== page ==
Sometimes computers are slow because you’ve been ignoring that box that pops up telling you it’s time to update programs, or even to get the latest operating system. If you’re really far behind, that can mean your software and hardware don’t have the patches they need to interact smoothly and safely.
However, don’t get too update-happy. Sometimes it’s best to wait a few days on major updates to make sure they work properly. United Real Estate Scottsdale broker Byron Short, who oversees information technology for 42 agents, warns practitioners against updating immediately. “There’s no reason to be on the bleeding edge,” Short says. “Let somebody else take the damage. Then come in when it’s proven and it works.”
Having an End Game
Everyone needs to prepare for the worst-case scenario: losing your data in a crash. Store critical business data on secure servers or using cloud-based systems like Carbonite or Dropbox. Even when your computer suffers a catastrophic failure, this doesn’t mean your business has to experience it as well. Kelley Skar, a real estate practitioner with CIR Realty in Calgary, Alberta, says the last time his laptop crashed in 2012, he lost 30 percent of his data. Fortunately, he’d backed the remainder up using online storage systems. Since then he’s spent about $300 to add a two-terabyte external hard drive that uses Apple’s Time Capsule program to back up his data locally once a month.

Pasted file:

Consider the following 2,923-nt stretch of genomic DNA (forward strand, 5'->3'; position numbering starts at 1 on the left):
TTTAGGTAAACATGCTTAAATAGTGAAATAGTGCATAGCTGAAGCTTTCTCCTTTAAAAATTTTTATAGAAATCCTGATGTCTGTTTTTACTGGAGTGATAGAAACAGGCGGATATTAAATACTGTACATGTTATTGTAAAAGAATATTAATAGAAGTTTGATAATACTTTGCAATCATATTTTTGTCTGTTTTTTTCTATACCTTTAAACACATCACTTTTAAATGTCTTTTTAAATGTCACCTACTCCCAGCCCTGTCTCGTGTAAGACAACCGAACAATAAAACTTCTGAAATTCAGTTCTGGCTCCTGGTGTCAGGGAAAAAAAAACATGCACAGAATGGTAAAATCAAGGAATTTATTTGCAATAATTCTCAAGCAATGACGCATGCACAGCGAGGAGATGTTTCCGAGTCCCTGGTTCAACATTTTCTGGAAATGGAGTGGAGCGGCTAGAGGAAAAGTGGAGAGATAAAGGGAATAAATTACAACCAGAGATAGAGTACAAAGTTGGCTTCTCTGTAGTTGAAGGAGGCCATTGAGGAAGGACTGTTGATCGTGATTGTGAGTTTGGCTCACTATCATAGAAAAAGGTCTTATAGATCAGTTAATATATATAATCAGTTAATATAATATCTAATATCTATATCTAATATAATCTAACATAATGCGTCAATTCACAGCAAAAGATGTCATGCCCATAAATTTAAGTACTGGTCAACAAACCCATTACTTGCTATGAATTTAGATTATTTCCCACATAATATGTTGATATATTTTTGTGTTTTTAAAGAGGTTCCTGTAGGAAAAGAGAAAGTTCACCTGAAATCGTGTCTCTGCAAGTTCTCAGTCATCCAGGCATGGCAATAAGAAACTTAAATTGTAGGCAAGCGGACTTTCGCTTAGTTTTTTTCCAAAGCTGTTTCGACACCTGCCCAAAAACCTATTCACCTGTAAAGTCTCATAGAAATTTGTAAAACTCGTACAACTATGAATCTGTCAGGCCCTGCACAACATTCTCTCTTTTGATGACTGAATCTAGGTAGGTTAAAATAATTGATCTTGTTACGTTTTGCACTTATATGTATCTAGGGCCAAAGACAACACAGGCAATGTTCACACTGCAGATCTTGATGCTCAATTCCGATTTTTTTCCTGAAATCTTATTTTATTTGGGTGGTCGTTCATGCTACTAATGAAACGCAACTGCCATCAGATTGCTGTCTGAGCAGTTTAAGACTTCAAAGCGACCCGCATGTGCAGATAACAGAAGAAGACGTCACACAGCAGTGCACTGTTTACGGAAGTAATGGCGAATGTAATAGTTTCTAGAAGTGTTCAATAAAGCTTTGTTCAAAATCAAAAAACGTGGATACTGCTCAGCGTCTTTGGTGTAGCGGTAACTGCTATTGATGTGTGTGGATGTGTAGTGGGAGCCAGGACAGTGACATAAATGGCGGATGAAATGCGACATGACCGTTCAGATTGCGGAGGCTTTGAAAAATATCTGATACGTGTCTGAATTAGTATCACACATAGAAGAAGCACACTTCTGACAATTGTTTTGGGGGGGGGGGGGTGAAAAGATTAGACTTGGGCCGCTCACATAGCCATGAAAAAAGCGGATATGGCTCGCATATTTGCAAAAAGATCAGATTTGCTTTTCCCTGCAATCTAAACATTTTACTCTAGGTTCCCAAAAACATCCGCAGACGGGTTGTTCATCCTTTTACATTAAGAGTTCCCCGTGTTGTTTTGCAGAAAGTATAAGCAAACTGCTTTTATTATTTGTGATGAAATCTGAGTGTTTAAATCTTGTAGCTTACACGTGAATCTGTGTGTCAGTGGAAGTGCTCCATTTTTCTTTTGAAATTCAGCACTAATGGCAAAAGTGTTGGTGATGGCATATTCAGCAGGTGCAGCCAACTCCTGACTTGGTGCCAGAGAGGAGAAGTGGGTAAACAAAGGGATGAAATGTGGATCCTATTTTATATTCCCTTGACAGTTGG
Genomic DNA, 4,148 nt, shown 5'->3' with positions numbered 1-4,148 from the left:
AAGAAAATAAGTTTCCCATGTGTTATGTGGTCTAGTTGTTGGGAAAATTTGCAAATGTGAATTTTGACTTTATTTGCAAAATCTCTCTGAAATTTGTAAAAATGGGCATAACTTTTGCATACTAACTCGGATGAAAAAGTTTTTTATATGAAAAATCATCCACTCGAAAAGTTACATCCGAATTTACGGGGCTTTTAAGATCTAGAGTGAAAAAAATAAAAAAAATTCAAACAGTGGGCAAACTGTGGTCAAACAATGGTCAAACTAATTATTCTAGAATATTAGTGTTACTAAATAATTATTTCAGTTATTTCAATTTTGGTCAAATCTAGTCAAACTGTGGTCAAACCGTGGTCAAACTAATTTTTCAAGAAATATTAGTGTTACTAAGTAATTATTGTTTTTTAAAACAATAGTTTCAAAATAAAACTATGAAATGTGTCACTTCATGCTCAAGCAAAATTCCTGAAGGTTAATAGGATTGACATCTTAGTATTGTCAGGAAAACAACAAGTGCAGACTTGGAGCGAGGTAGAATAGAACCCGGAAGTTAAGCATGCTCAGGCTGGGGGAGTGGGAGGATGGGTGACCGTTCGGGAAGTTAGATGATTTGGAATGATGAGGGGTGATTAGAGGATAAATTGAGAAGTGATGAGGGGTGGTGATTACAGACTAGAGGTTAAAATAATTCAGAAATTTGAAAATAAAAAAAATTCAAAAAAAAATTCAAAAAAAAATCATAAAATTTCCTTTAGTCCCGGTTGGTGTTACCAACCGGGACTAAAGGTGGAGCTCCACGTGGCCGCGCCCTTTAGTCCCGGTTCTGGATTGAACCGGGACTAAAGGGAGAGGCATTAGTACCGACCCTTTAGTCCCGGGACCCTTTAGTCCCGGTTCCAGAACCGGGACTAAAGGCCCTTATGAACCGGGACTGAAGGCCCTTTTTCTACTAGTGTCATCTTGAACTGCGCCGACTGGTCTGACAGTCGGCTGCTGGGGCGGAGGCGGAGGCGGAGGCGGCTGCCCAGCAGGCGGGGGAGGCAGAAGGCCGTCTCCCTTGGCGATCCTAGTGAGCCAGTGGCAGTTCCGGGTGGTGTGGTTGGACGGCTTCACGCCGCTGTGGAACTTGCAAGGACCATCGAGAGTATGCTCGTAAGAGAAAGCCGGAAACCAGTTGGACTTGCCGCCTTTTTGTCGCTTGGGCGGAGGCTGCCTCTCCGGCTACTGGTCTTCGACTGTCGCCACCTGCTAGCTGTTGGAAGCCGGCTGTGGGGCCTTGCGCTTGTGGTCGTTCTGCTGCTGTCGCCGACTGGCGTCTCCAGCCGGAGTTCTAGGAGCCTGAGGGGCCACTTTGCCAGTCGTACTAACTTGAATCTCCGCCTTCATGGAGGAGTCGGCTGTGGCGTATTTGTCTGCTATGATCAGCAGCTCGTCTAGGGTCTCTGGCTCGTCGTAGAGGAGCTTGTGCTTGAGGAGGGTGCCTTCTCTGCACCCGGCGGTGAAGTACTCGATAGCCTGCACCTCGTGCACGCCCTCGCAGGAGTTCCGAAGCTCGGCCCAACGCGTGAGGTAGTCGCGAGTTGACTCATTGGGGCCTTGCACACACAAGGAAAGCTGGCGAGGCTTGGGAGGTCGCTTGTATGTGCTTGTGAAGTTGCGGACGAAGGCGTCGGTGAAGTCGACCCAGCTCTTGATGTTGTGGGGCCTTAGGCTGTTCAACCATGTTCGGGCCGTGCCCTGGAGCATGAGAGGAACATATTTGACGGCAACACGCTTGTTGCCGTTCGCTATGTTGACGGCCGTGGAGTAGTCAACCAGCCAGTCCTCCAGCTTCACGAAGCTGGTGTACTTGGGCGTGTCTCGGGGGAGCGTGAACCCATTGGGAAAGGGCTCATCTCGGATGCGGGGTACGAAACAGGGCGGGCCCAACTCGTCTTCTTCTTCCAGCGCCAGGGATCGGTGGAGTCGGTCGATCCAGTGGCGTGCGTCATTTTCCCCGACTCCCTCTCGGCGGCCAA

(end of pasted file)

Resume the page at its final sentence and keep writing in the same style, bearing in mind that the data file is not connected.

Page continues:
No matter how well you manage your computers, you’ll need to replace them eventually. Catuogno’s company uses Windows and Acer machines, but it doesn’t change out its inventory wholesale. Instead, he replaces the oldest machines with new PCs every 12 to 18 months. The company does keep older models that still have life in them available for agents who prefer to stick with what they know..
Michelle Hofmann is a Los Angeles-based freelance reporter who loves all things real estate. Connect on Twitter @realestatewritr or via LinkedIn or firstname.lastname@example.org.